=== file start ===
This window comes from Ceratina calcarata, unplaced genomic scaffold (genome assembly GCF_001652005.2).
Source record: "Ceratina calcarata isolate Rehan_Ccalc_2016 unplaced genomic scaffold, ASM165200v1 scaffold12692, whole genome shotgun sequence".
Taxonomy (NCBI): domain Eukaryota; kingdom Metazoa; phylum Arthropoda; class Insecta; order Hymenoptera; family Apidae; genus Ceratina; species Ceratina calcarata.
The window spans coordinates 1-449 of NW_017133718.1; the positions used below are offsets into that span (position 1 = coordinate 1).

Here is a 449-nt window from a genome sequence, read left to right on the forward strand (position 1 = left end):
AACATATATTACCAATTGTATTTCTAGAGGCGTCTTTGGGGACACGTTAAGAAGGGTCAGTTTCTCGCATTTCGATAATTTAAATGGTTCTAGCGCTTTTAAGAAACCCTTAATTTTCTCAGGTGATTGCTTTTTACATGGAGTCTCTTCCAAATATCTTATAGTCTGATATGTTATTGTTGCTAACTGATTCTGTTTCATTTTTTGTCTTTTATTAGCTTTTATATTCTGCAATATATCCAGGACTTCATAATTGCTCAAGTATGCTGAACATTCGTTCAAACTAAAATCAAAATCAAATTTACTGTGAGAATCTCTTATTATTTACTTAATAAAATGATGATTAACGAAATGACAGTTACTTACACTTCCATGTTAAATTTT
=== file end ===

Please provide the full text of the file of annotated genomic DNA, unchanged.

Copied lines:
This window comes from Ceratina calcarata, unplaced genomic scaffold (genome assembly GCF_001652005.2).
Source record: "Ceratina calcarata isolate Rehan_Ccalc_2016 unplaced genomic scaffold, ASM165200v1 scaffold12692, whole genome shotgun sequence".
Taxonomy (NCBI): domain Eukaryota; kingdom Metazoa; phylum Arthropoda; class Insecta; order Hymenoptera; family Apidae; genus Ceratina; species Ceratina calcarata.
The window spans coordinates 1-449 of NW_017133718.1; the positions used below are offsets into that span (position 1 = coordinate 1).

Here is a 449-nt window from a genome sequence, read left to right on the forward strand (position 1 = left end):
AACATATATTACCAATTGTATTTCTAGAGGCGTCTTTGGGGACACGTTAAGAAGGGTCAGTTTCTCGCATTTCGATAATTTAAATGGTTCTAGCGCTTTTAAGAAACCCTTAATTTTCTCAGGTGATTGCTTTTTACATGGAGTCTCTTCCAAATATCTTATAGTCTGATATGTTATTGTTGCTAACTGATTCTGTTTCATTTTTTGTCTTTTATTAGCTTTTATATTCTGCAATATATCCAGGACTTCATAATTGCTCAAGTATGCTGAACATTCGTTCAAACTAAAATCAAAATCAAATTTACTGTGAGAATCTCTTATTATTTACTTAATAAAATGATGATTAACGAAATGACAGTTACTTACACTTCCATGTTAAATTTT